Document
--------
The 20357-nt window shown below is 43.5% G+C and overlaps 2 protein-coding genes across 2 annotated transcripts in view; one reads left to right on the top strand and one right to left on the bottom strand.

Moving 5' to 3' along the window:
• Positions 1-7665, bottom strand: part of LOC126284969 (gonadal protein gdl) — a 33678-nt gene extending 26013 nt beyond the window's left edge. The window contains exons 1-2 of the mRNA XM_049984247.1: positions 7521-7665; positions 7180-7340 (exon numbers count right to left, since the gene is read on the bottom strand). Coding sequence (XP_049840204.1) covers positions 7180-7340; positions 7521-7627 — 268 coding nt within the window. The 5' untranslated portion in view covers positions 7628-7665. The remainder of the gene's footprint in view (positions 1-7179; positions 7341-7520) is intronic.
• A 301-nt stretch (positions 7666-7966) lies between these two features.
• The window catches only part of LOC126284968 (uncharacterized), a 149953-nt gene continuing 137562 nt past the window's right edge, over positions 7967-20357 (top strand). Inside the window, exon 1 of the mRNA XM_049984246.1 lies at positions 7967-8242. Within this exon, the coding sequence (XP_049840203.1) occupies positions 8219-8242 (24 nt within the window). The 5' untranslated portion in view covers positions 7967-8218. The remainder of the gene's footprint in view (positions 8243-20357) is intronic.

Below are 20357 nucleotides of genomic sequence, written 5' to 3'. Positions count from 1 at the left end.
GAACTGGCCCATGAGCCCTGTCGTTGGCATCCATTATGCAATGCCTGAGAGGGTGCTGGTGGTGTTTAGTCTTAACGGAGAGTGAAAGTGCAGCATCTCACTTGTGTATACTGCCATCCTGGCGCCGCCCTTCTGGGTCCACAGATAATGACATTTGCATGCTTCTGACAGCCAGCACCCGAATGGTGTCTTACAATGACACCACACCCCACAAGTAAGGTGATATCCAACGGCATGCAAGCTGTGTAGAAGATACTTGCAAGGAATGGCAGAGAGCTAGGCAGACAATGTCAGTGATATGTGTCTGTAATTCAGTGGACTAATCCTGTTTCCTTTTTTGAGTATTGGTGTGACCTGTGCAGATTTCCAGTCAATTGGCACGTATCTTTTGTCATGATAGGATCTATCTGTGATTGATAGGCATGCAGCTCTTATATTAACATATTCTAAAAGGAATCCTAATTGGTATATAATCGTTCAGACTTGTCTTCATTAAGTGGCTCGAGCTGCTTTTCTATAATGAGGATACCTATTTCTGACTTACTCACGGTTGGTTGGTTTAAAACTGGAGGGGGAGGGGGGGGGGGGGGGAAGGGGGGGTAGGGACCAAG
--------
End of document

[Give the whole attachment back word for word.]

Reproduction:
The 20357-nt window shown below is 43.5% G+C and overlaps 2 protein-coding genes across 2 annotated transcripts in view; one reads left to right on the top strand and one right to left on the bottom strand.

Moving 5' to 3' along the window:
• Positions 1-7665, bottom strand: part of LOC126284969 (gonadal protein gdl) — a 33678-nt gene extending 26013 nt beyond the window's left edge. The window contains exons 1-2 of the mRNA XM_049984247.1: positions 7521-7665; positions 7180-7340 (exon numbers count right to left, since the gene is read on the bottom strand). Coding sequence (XP_049840204.1) covers positions 7180-7340; positions 7521-7627 — 268 coding nt within the window. The 5' untranslated portion in view covers positions 7628-7665. The remainder of the gene's footprint in view (positions 1-7179; positions 7341-7520) is intronic.
• A 301-nt stretch (positions 7666-7966) lies between these two features.
• The window catches only part of LOC126284968 (uncharacterized), a 149953-nt gene continuing 137562 nt past the window's right edge, over positions 7967-20357 (top strand). Inside the window, exon 1 of the mRNA XM_049984246.1 lies at positions 7967-8242. Within this exon, the coding sequence (XP_049840203.1) occupies positions 8219-8242 (24 nt within the window). The 5' untranslated portion in view covers positions 7967-8218. The remainder of the gene's footprint in view (positions 8243-20357) is intronic.

Below are 20357 nucleotides of genomic sequence, written 5' to 3'. Positions count from 1 at the left end.
GAACTGGCCCATGAGCCCTGTCGTTGGCATCCATTATGCAATGCCTGAGAGGGTGCTGGTGGTGTTTAGTCTTAACGGAGAGTGAAAGTGCAGCATCTCACTTGTGTATACTGCCATCCTGGCGCCGCCCTTCTGGGTCCACAGATAATGACATTTGCATGCTTCTGACAGCCAGCACCCGAATGGTGTCTTACAATGACACCACACCCCACAAGTAAGGTGATATCCAACGGCATGCAAGCTGTGTAGAAGATACTTGCAAGGAATGGCAGAGAGCTAGGCAGACAATGTCAGTGATATGTGTCTGTAATTCAGTGGACTAATCCTGTTTCCTTTTTTGAGTATTGGTGTGACCTGTGCAGATTTCCAGTCAATTGGCACGTATCTTTTGTCATGATAGGATCTATCTGTGATTGATAGGCATGCAGCTCTTATATTAACATATTCTAAAAGGAATCCTAATTGGTATATAATCGTTCAGACTTGTCTTCATTAAGTGGCTCGAGCTGCTTTTCTATAATGAGGATACCTATTTCTGACTTACTCACGGTTGGTTGGTTTAAAACTGGAGGGGGAGGGGGGGGGGGGGGGAAGGGGGGGTAGGGACCAAG